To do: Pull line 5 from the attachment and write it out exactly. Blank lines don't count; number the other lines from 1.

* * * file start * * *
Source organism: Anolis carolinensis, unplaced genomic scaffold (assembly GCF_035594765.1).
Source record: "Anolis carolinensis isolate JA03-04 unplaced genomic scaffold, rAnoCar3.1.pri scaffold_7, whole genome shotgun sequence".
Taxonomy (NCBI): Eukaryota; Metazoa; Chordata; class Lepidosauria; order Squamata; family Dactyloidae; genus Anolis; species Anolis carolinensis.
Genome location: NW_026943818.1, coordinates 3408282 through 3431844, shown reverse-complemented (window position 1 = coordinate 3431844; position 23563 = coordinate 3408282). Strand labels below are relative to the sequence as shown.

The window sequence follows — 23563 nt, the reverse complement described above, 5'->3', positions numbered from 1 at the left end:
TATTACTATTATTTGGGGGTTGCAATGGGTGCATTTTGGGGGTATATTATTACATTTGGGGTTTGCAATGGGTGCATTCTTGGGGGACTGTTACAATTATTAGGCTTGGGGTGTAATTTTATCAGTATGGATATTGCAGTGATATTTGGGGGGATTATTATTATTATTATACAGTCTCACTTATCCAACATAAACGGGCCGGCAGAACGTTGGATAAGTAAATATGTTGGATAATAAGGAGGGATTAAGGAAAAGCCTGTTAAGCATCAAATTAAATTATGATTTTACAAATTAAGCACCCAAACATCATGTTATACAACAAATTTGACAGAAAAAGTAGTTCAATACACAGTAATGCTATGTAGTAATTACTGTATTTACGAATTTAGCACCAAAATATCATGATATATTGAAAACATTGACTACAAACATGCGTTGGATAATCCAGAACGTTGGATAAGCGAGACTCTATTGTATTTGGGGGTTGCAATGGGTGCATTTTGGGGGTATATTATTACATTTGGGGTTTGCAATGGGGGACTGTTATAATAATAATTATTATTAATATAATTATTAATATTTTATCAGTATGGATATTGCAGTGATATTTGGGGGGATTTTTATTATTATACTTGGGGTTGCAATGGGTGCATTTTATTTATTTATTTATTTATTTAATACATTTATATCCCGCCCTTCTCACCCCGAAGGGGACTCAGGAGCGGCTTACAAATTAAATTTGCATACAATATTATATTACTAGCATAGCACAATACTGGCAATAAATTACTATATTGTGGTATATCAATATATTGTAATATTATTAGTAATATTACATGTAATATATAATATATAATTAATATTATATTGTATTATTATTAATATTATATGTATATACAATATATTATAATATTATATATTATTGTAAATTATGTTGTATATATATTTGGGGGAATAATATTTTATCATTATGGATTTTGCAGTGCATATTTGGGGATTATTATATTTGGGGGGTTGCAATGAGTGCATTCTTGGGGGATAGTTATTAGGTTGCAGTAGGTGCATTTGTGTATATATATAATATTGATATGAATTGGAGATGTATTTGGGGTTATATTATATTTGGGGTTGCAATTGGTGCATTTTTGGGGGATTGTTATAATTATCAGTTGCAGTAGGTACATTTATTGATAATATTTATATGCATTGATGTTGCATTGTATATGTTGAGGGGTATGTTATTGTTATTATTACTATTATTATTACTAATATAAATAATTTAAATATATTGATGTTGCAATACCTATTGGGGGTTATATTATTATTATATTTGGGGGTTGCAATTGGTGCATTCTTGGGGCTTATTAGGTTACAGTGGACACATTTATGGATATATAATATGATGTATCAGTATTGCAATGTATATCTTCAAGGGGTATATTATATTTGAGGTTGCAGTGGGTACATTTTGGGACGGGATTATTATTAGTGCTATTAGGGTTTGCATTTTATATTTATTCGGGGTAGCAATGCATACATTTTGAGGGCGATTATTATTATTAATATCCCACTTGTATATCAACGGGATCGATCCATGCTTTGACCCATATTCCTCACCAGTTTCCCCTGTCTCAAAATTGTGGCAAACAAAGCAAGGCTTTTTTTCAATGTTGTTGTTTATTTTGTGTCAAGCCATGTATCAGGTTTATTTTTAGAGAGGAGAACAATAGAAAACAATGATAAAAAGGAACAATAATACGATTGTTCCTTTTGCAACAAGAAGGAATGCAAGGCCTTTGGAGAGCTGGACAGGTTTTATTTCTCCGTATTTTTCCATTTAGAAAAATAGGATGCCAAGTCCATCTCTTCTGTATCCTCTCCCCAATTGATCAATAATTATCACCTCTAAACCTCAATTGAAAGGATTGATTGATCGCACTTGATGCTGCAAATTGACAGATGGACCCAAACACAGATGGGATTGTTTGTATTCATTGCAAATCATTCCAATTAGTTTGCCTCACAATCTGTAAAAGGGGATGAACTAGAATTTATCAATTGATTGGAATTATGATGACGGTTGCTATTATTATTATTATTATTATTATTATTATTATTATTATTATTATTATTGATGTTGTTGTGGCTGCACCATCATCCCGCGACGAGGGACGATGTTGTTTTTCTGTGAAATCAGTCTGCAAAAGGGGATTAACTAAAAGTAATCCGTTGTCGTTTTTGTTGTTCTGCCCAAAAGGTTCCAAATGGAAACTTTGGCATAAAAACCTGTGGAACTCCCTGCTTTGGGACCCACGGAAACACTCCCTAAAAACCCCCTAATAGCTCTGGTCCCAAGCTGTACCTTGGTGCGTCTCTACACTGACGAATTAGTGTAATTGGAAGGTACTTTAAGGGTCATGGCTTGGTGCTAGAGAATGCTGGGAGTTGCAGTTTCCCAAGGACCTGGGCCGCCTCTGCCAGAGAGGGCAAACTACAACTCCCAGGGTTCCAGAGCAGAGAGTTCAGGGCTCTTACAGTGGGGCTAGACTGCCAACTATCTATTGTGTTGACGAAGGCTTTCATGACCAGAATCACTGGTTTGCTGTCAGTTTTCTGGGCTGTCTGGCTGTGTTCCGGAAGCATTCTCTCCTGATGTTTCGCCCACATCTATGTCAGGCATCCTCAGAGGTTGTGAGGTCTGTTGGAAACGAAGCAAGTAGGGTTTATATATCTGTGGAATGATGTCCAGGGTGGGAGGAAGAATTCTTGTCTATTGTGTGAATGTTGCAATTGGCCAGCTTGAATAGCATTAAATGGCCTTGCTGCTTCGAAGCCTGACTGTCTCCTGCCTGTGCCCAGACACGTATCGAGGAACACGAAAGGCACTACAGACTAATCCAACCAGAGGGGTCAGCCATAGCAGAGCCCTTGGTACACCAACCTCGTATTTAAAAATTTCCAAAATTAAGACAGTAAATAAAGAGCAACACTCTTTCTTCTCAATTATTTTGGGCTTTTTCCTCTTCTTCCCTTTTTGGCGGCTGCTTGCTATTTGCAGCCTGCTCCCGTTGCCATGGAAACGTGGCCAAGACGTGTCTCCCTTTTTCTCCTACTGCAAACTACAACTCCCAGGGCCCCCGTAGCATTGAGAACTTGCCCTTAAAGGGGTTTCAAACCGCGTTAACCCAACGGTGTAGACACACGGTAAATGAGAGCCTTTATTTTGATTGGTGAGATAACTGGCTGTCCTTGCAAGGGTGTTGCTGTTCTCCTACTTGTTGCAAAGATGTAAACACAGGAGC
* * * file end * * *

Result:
The window sequence follows — 23563 nt, the reverse complement described above, 5'->3', positions numbered from 1 at the left end: